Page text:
Time_EternityOur preferred orientation in reality is centered in the mental location called ego (‘I’), from which we look out and appraise things according to the standards of “me” and “mine.” The ego is at once insecure, defensive, possessive, and ambitious – and not a little conceited for regarding itself the center of reality. But even this is forgivable when we understand how easy it is to confuse our personal worlds with the present mystery of reality.

Before we go any farther, let’s get our bearings in the diagram above. A returning reader will recognize my color codes for the three centers of experience: black for the body, orange for the ego, and purple for the soul. It is of the utmost importance that these distinct centers, or mental locations of consciousness, not be divided into separate ‘parts’ of us, which has traditionally gone down the path of ranking them, opposing them, confusing them, and finally claiming a product of this confusion (the so-called personal soul) as “the real me.” I’ve done my best to keep them all in the picture of what makes us human, even while acknowledging ego as a late arrival and seat of our most persistent delusions.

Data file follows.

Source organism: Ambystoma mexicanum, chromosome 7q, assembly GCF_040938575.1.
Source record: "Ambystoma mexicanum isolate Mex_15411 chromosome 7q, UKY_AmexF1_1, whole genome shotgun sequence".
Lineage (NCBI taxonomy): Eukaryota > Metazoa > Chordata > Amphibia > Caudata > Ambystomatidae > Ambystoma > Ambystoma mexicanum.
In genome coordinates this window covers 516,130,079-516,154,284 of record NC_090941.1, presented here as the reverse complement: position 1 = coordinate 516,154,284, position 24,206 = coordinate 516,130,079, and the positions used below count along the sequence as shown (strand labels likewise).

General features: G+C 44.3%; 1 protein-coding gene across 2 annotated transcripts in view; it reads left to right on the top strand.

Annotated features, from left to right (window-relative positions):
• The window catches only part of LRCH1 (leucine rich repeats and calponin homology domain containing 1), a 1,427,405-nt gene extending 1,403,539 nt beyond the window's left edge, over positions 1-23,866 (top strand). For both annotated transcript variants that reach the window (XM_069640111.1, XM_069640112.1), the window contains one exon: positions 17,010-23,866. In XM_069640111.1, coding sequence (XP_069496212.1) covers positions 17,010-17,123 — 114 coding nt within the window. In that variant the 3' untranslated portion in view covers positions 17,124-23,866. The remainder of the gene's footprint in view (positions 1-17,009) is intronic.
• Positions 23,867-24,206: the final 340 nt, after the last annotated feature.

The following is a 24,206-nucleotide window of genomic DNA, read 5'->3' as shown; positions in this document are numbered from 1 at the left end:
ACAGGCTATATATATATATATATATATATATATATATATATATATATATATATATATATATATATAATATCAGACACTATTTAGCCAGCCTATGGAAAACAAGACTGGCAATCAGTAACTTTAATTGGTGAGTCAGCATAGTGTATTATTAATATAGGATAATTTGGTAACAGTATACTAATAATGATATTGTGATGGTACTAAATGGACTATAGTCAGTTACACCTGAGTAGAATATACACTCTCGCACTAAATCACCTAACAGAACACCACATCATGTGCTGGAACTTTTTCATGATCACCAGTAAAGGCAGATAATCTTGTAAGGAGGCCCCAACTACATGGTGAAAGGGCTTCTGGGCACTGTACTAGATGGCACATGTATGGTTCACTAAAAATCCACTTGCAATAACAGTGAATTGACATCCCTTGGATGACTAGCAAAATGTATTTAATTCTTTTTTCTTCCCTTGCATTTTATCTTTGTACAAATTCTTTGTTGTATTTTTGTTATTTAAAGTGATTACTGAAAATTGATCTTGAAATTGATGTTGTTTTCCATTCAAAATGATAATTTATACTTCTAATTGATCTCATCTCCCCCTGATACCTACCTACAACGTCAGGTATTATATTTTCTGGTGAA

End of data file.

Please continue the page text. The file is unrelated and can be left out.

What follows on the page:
Along the periphery of my diagram I have placed terms that can help us better appreciate the distinctions not only in ourselves (the mental locations) but in the realms of experience our three centers of consciousness open to us. Each of these realms is depicted in a double aspect, with the bolder text naming an aspect which is ‘facing away’ from us, so to speak, and the lighter text naming an aspect that we directly experience.

Let’s just step into the diagram and try to make sense of it.

At the top is a realm that corresponds to our animal body. As a physical organism, the body is an expression of and participates in a 14-billion-year process that we call the universe. In its aspect of facing away from us – by which I mean the aspect that we speak of in more general (distant and objective) terms – our universe is the universal order of all things.

From this philosophical and scientific perspective, the body’s realm has been observed, investigated, probed, classified, measured, mapped, denatured and transformed by human knowledge and technology. As the universal order, it holds together and turns through intervals of rhythmic time, the largest of which is the interval of our universe itself (universe literally means “turning as one”).

When considering this order in its aspect as facing toward us, the sensory-physical realm of the body is experienced as a provident universe. All of this has somehow conspired to bring about the emergence of life and ignition of consciousness, providing what we require to survive and flourish. Just pause to reflect on how profoundly and intimately your animal nature depends upon, participates in, and contributes to the great web of life.